If you’ve driven past Bicentennial Park on South Henry Street, you'll have noticed a new addition to the scenery. In the park, a bronze sculpture of a cedar waxwing with a berry in its mouth greets passersby.
This sculpture, “Cedar Waxwing,” created by David Turner, was gifted to the City of Williamsburg by the Triangle Arts & Culture League as part of its Public Arts Project.
Terry Buntrock, founder and president of the group, said the sculpture cost $25,000 and was paid for with donations and grants
Buntrock said providing art to the public is one of the group’s main goals.
“There always is that tension between putting something in permanently or having it be just a short-term exhibition, and I actually think both ways are valid,” Buntrock said
One example was in 2015. Buntrock said the group had a temporary exhibition where they placed sculptures around town. This is not the first time Turner, who sculpted the cedar waxwing, said he worked with the League.
“My one-and-a-half size red fox was on display over on Richmond Road for just over a year,” Turner said.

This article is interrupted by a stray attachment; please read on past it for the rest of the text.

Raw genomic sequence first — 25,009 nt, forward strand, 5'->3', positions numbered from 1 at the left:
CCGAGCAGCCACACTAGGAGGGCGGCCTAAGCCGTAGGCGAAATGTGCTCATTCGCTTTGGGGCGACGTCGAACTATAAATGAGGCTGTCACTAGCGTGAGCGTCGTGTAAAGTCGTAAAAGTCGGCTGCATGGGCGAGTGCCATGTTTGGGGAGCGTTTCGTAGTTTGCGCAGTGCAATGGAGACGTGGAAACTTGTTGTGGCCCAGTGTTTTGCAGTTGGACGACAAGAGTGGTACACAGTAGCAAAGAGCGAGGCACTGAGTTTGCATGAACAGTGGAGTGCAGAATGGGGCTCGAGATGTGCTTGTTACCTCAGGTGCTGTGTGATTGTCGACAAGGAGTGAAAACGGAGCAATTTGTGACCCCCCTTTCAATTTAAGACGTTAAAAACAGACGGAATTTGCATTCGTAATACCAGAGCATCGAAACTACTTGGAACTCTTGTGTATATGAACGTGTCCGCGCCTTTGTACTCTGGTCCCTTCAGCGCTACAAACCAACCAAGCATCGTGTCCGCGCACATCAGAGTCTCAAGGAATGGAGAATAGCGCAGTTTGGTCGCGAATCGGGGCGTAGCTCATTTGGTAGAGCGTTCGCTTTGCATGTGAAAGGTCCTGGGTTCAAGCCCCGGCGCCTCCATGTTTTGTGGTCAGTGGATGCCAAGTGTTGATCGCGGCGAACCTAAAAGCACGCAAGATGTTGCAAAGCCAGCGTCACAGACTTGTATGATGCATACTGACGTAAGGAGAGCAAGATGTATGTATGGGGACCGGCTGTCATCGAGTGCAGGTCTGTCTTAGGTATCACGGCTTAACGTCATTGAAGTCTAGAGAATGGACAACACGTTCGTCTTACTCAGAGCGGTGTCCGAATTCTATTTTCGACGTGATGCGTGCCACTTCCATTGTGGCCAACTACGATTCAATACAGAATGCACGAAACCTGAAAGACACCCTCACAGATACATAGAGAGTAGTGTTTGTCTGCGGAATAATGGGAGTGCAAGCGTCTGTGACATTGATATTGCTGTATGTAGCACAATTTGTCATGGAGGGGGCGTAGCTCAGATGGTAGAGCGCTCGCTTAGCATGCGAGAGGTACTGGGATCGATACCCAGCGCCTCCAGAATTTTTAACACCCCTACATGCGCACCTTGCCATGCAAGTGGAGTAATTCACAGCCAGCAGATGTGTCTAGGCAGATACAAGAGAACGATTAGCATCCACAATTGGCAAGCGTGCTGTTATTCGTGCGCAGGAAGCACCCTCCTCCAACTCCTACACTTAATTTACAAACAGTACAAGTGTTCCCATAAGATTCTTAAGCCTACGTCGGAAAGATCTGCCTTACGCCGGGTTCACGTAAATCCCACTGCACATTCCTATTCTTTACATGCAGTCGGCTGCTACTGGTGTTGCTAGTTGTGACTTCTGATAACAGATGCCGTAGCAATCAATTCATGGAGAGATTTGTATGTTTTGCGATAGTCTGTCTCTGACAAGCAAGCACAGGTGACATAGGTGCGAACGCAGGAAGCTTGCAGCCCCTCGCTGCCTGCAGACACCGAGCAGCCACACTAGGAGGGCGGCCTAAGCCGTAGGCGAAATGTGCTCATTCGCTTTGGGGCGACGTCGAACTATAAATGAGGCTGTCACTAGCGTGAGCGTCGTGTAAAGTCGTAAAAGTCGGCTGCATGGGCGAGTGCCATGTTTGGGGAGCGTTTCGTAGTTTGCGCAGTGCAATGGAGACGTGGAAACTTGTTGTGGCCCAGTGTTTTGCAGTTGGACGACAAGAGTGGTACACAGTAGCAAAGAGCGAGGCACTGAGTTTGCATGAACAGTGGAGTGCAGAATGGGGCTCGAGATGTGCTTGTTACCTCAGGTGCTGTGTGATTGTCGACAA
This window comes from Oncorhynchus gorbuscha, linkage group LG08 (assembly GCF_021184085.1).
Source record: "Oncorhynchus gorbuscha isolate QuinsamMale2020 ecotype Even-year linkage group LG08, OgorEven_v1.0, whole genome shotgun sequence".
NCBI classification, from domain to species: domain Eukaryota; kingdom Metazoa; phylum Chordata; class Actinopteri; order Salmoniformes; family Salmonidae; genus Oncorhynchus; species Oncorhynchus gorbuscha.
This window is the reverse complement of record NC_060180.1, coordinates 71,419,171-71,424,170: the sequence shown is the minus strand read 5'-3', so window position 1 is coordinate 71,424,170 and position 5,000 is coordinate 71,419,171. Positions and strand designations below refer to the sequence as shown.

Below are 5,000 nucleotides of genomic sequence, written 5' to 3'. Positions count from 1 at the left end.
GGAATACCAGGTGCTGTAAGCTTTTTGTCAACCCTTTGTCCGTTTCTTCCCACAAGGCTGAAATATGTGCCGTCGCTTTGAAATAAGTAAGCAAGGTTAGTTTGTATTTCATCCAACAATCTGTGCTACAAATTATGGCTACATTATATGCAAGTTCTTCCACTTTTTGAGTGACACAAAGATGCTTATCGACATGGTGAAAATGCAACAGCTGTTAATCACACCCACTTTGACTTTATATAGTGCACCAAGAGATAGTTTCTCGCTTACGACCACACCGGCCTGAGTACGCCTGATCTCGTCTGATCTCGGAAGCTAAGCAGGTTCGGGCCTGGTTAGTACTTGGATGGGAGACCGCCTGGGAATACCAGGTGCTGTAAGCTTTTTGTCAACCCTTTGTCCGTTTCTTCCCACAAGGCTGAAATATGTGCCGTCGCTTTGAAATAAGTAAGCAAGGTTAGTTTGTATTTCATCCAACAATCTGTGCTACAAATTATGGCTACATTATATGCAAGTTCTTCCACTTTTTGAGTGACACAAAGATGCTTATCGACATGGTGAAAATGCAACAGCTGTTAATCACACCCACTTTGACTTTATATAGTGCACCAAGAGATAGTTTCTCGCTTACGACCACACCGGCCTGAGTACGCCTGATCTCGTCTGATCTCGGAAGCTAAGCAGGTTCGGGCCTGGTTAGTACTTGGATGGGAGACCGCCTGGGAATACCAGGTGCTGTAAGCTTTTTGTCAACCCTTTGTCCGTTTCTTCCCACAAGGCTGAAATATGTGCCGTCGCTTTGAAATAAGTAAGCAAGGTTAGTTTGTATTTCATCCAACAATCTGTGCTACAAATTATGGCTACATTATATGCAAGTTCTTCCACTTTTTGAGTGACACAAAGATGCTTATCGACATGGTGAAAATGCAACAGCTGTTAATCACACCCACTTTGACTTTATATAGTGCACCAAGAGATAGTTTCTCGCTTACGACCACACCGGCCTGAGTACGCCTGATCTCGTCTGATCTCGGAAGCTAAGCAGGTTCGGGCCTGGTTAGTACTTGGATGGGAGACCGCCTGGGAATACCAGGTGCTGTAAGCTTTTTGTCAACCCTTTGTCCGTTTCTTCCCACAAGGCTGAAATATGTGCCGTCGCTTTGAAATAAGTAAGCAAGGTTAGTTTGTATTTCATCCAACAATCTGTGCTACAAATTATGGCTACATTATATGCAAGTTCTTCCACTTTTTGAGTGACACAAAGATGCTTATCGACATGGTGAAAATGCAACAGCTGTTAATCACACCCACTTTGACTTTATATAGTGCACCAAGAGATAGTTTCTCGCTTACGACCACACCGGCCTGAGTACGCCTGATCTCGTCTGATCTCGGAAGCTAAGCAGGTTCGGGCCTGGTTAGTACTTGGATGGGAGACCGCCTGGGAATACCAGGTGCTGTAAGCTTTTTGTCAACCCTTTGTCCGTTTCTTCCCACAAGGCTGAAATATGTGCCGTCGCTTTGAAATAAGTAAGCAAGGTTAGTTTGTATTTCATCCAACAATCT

Turner said he was asked to make the piece about a year ago after Buntrock saw a smaller version of it in an art gallery.
“We were in (the gallery) doing a project and saw that and just fell in love with the sculpture,” Buntrock said. “We loved that it was airy and just seemed to have a lot of movement and motion.”
Burntorck called Turner to ask if he could make the statue in a monument size. Turner enlarged the sculpture for the park, and it’s now more than 8 feet tall.
“So it went from being a life-size cedar waxwing, which is a native species, to what I call it, for now, the world’s largest cedar waxwing sculpture,” Turner said.
Turner said he has created close to 100 sculptures for public areas, including a few for his alma mater, the College of William and Mary.
“I’ve got five sculptures on the campus now,” Turner said.
Much of Turner's work is inspired by nature. He originally graduated from college with a degree in biology and a minor in studio art.
“I think wildlife sculptures and various interpretations of wildlife help us to appreciate our environment a little bit more — maybe make us a little bit more aware,” Turner said.
Want to see it?
The sculpture is at the edge of Bicentennial Park facing South Henry Street, by the Confederate monument.
To learn more about the Triangle Arts & Culture League, visit tacl-va.org. To learn more about Turner’s art, visit turnersculpture.com
Heymann can be reached by phone at 757-298-5828 or on Twitter at @HeymannAmelia.